Plaintiffs also filed a separate claim against the State before the industrial commissioner under the worker's compensation act, chapter 85, Iowa Code (1979) (references are to that Code).

In the present case the State challenged the jurisdiction of the district court by a special appearance grounded on sections 25A.14(6) and 85.59 of the Code. Special appearance is a proper way to challenge the district court's subject-matter jurisdiction on the ground that the industrial commissioner has exclusive jurisdiction. Jansen v. Harmon, 164 N.W.2d 323, 326 (Iowa 1969).

Chapter 25A provides a system for making tort claims against the State notwithstanding sovereign immunity, but section 25A.14(6) of that chapter provides:

The provisions of this chapter shall not apply with respect to any claim against the state, to: .... 6. Any claim by an inmate as defined in section 85.59.

*759 Section 85.59 is apparently the outgrowth of Frederick v. Men's Reformatory, 203 N.W.2d 797, 799 (Iowa 1973). The section provides in its first, second, and fifth paragraphs:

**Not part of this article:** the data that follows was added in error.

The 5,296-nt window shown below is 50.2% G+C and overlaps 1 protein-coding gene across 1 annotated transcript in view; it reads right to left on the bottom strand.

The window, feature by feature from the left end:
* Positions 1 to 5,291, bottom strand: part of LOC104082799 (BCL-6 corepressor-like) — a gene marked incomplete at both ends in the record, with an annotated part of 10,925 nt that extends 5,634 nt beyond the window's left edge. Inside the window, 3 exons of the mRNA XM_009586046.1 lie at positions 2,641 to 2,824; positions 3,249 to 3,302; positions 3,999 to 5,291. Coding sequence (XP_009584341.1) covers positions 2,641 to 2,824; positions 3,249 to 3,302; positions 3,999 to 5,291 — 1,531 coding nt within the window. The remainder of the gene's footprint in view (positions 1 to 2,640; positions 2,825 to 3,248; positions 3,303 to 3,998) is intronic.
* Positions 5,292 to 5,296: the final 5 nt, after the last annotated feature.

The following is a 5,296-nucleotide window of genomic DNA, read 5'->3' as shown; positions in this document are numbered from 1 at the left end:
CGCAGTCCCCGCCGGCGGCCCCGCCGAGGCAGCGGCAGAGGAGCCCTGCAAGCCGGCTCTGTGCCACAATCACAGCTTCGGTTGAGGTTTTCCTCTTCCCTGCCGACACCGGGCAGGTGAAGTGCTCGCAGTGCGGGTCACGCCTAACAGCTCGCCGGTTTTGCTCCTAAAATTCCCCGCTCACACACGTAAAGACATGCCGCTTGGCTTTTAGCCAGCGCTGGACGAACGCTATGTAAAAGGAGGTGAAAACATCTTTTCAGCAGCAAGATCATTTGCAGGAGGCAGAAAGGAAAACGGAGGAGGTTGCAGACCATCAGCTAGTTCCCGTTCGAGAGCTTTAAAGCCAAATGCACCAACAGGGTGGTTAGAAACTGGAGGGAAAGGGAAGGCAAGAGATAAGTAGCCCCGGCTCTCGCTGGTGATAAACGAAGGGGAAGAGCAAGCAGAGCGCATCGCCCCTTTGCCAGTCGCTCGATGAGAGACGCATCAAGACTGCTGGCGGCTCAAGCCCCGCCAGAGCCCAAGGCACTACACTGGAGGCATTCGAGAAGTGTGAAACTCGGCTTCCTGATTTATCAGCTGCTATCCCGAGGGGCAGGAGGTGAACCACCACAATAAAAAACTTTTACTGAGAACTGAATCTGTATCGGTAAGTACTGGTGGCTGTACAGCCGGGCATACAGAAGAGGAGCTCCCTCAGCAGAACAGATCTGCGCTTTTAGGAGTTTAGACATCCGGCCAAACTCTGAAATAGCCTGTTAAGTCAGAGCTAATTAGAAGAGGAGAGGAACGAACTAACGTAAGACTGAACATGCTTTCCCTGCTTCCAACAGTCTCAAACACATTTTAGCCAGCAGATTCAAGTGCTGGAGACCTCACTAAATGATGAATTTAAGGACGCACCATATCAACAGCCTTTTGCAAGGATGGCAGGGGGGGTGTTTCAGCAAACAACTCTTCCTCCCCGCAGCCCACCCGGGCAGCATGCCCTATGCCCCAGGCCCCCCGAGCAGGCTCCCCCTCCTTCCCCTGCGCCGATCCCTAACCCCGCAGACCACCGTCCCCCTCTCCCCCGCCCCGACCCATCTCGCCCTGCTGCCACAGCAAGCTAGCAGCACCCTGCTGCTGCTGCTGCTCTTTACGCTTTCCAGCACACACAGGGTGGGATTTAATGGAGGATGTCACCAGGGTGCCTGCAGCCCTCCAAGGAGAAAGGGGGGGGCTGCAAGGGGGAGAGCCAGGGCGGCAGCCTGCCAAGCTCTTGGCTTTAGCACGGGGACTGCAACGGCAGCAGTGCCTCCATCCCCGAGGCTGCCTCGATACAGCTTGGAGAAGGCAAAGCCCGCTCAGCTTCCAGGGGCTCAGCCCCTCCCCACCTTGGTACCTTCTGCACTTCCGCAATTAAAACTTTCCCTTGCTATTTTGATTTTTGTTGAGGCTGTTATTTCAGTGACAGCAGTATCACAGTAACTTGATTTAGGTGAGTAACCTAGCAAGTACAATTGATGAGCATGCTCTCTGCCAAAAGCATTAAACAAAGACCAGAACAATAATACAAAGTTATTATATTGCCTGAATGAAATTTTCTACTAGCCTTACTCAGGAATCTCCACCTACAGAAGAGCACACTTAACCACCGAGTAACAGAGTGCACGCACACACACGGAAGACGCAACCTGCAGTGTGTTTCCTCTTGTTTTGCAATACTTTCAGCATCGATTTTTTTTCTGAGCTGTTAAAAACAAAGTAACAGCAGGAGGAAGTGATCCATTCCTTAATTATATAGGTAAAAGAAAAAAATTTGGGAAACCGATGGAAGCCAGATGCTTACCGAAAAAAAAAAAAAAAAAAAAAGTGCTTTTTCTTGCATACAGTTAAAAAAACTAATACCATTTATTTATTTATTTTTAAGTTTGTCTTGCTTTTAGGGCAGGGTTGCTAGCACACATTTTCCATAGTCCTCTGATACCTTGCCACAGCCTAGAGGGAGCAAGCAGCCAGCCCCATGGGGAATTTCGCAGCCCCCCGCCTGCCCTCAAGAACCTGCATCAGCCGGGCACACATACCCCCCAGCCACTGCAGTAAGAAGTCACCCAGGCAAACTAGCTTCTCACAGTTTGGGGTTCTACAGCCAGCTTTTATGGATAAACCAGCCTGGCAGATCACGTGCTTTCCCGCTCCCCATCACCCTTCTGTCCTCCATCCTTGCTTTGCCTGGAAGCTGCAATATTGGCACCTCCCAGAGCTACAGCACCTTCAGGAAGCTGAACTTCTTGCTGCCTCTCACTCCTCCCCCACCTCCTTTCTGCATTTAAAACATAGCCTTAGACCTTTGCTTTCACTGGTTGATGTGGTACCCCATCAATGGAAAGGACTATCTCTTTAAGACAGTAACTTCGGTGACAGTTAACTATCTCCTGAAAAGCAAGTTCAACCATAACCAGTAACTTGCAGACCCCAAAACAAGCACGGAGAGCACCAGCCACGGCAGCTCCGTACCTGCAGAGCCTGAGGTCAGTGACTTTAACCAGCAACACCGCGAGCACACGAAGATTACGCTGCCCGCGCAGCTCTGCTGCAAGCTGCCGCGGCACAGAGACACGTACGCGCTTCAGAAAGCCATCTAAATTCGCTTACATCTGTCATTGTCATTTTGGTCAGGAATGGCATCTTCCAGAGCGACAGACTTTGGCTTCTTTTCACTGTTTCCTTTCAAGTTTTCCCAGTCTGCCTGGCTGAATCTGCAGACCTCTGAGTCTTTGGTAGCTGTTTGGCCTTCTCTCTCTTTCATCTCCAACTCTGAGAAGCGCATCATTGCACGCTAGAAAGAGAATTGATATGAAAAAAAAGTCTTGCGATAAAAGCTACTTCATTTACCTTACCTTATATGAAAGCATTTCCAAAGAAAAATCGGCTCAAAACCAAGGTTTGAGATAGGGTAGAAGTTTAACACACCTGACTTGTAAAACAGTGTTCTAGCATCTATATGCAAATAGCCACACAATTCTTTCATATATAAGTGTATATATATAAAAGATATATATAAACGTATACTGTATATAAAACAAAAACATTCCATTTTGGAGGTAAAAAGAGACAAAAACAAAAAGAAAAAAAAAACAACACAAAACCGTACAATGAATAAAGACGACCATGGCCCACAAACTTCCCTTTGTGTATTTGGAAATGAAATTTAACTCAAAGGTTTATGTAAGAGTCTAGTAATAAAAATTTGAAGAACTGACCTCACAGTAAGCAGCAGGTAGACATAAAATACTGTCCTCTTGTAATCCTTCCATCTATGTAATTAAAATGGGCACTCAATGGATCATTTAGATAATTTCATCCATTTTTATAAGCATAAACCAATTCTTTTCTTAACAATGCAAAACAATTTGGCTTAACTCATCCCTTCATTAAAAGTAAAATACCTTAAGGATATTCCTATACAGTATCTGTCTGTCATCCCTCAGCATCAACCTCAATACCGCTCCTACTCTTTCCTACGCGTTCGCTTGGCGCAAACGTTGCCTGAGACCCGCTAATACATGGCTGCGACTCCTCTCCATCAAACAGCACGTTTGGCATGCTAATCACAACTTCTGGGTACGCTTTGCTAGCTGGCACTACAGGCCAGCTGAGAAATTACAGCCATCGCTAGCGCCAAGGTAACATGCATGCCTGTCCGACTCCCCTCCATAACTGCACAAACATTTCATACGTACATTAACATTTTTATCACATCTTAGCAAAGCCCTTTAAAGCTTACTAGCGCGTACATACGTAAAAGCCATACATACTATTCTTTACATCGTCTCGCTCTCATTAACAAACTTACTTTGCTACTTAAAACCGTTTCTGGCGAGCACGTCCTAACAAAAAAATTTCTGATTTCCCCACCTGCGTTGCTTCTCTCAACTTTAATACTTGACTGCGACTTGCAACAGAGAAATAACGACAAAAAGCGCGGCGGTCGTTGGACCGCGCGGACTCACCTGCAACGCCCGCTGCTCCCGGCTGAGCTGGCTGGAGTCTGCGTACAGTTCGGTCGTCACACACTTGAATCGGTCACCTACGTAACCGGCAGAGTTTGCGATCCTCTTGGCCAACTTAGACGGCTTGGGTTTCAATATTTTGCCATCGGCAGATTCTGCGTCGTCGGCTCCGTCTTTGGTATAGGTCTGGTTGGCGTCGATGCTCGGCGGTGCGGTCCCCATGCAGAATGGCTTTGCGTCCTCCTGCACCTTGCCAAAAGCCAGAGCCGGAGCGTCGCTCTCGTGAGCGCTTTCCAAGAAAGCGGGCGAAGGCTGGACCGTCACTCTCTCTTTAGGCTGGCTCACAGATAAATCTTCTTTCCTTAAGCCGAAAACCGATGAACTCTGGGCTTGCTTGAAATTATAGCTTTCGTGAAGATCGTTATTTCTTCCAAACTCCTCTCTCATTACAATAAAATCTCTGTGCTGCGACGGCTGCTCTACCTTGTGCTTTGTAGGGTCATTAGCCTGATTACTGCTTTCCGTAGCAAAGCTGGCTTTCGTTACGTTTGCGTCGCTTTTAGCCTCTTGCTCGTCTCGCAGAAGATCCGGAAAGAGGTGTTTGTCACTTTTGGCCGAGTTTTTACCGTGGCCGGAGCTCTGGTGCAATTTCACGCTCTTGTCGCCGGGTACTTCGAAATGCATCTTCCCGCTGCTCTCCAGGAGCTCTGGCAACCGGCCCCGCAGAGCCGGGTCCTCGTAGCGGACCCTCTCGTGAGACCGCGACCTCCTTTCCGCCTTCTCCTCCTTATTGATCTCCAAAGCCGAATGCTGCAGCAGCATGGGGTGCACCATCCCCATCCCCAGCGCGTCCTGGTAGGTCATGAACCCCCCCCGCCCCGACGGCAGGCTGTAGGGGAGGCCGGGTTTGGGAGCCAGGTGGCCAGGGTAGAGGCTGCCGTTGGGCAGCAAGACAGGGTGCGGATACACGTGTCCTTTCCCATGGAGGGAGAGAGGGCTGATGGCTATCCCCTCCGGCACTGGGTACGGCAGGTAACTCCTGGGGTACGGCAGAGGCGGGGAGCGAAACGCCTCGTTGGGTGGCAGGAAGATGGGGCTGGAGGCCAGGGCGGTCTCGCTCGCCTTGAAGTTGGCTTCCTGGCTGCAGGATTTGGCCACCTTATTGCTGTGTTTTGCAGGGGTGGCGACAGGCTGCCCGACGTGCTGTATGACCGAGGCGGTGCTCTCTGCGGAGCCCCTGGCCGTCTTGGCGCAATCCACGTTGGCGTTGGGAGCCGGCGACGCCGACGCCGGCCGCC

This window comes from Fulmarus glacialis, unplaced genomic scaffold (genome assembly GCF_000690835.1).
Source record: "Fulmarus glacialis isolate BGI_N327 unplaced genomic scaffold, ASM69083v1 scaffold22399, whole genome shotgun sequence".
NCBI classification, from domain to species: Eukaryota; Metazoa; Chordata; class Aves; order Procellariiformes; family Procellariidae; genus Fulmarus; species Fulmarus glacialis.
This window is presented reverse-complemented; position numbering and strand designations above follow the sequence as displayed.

For the purposes of this section, the term "inmate" includes a person confined in a reformatory, state penitentiary, release center, or other state penal or correctional institution while that person works in connection with the maintenance of the institution or in an industry maintained therein or while on detail to perform services on a public works project. If an inmate is permanently incapacitated by injury in the performance of his or her work in connection with the maintenance of the institution or in an industry maintained therein or while on detail to perform services on a public works project, that inmate shall be awarded only such benefits as are provided in section 85.27 and section 85.34, subsections 2 and 3. The weekly rate for such permanent disability shall be equal to sixty-six and two-thirds percent of the state average weekly wage paid employees as determined by the Iowa department of job service under the provisions of section 96.3 and in effect at the time of the injury. .... If death results from the injury, death benefits shall be awarded and paid to the dependents of the inmate as in other workers' compensation cases except that the weekly rate shall be equal to sixty-six and two-thirds percent of the state average weekly wage paid employees as determined by the Iowa department of job service under the provisions of section 96.3 and in effect at the time of the injury. ....